Compared with the rest of the country, London, in particular has seen a sharp rise in acid attacks, with 454 reported previous year, up from 261 in 2015. But I do feel that there is a sea of criticism for any of us who try and legislate in new areas, who will automatically be sneered at and laughed at for not getting it right", she reportedly said, adding: "I don't need to understand how encryption works to understand how it's helping the criminals.
In a wide-ranging speech, Rudd also announced new restrictions on chemicals that will "drastically limit" the sale of sulfuric acid.
Ms Rudd told the conference: "Acid and knife attacks have an absolutely horrific impact on their victims".
Similarly the crackdown on the sale of corrosive substances would mirror laws on knives, which bans the sale to under 18's and involves a penalty of six months in prison, or a fine.
Rudd said: "I want to make sure those who view despicable terrorist content online including jihadi websites, far right propaganda and bomb making instructions face the full force of the law".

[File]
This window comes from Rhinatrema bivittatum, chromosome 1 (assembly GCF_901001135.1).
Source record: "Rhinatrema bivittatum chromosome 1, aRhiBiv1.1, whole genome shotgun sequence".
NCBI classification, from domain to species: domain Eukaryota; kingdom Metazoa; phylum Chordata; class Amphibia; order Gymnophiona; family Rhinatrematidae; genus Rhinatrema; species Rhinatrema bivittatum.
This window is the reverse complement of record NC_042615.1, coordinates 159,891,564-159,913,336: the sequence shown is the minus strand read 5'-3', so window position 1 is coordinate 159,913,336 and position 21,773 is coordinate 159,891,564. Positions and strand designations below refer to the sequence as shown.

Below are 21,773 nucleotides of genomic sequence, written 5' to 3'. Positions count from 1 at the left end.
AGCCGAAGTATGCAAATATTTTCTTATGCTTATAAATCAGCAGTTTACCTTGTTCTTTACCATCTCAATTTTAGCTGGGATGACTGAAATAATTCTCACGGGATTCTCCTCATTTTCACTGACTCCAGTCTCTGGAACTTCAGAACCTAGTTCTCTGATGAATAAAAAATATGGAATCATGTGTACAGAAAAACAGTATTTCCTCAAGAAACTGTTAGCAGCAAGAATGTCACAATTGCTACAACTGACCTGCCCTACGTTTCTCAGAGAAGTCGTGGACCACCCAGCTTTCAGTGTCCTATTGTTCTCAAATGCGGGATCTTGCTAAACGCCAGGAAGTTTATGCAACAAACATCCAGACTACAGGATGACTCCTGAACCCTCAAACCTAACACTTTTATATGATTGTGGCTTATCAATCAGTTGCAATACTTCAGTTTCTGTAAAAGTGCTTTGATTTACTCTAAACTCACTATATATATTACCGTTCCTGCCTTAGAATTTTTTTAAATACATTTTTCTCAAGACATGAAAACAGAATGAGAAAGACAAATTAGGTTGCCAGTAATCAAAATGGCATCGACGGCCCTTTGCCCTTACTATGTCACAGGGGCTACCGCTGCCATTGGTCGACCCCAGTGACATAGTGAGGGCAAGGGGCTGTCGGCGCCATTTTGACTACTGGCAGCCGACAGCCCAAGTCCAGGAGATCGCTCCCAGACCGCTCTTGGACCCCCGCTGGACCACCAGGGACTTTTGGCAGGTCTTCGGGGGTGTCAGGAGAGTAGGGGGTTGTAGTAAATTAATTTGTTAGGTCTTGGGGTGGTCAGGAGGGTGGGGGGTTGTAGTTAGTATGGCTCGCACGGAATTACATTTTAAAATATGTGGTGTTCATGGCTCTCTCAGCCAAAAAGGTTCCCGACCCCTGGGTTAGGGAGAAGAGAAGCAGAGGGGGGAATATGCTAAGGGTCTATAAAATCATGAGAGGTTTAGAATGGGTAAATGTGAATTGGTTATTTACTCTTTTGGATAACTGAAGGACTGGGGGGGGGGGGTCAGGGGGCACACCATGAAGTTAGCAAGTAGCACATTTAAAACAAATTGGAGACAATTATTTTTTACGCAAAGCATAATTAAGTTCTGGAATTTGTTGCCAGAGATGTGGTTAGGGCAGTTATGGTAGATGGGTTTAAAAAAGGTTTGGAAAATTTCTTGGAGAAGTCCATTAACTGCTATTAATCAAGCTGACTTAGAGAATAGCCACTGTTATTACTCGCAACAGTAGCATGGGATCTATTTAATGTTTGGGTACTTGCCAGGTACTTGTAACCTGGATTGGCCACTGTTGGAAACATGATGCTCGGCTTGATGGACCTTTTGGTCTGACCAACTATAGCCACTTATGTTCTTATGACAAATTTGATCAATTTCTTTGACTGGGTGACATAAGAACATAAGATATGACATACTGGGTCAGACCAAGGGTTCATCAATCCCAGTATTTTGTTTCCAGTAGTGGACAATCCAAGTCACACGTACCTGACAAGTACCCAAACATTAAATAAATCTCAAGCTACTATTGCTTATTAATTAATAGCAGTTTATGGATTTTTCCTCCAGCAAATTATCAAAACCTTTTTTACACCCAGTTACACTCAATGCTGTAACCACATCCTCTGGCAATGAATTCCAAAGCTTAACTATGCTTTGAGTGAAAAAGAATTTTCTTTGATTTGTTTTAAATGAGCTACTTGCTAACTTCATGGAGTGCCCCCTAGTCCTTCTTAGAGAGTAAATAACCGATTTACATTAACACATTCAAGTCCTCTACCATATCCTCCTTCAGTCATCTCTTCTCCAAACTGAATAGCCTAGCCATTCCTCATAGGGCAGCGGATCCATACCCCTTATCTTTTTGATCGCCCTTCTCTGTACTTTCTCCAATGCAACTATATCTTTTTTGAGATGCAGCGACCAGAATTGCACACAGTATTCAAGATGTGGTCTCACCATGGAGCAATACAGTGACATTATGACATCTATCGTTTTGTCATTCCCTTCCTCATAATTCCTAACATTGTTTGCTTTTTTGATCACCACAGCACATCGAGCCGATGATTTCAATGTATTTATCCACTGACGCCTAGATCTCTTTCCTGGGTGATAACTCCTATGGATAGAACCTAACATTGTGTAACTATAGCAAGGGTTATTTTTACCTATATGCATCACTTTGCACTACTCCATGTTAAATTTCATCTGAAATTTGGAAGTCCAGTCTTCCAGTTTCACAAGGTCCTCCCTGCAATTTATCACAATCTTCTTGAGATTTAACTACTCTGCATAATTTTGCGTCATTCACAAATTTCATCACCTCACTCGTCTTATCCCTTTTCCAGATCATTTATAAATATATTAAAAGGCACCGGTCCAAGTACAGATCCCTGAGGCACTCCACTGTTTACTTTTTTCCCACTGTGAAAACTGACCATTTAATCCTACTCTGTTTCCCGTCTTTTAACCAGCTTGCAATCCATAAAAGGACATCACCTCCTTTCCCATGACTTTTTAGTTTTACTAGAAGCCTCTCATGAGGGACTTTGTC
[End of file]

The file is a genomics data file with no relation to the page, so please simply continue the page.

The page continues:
Home Secretary Amber Rudd delivers her keynote speech on the third day of the Conservative Party annual conference at the Manchester Central Convention Centre in Manchester on October 3, 2017, in Manchester, England. Britain said WhatsApp's end-to-end encryption communication services allowed paedophiles and organised crime groups to operate beyond the reach of the law and called on the messaging service to move faster to help governments catch offenders.
The acid changes were part of a consultation on offensive weapons, which will propose banning the sale of knives to under-18s and outlawing the possession of knives like flick knives.
Ms Rudd said the technology will get the images taken down at an unprecedented rate.
She told the conference there had been "an exponential surge in the volume of child sexual abuse referrals", as she unveiled a GBP600,000 investment in new software that trawls the web for images of child sexual abuse. Our question to them will be "if not, why not".
She said Silicon Valley had to do more to help the authorities access messages on end-to-end encrypted services like WhatsApp. "And I will demand very clear answers", she threatened.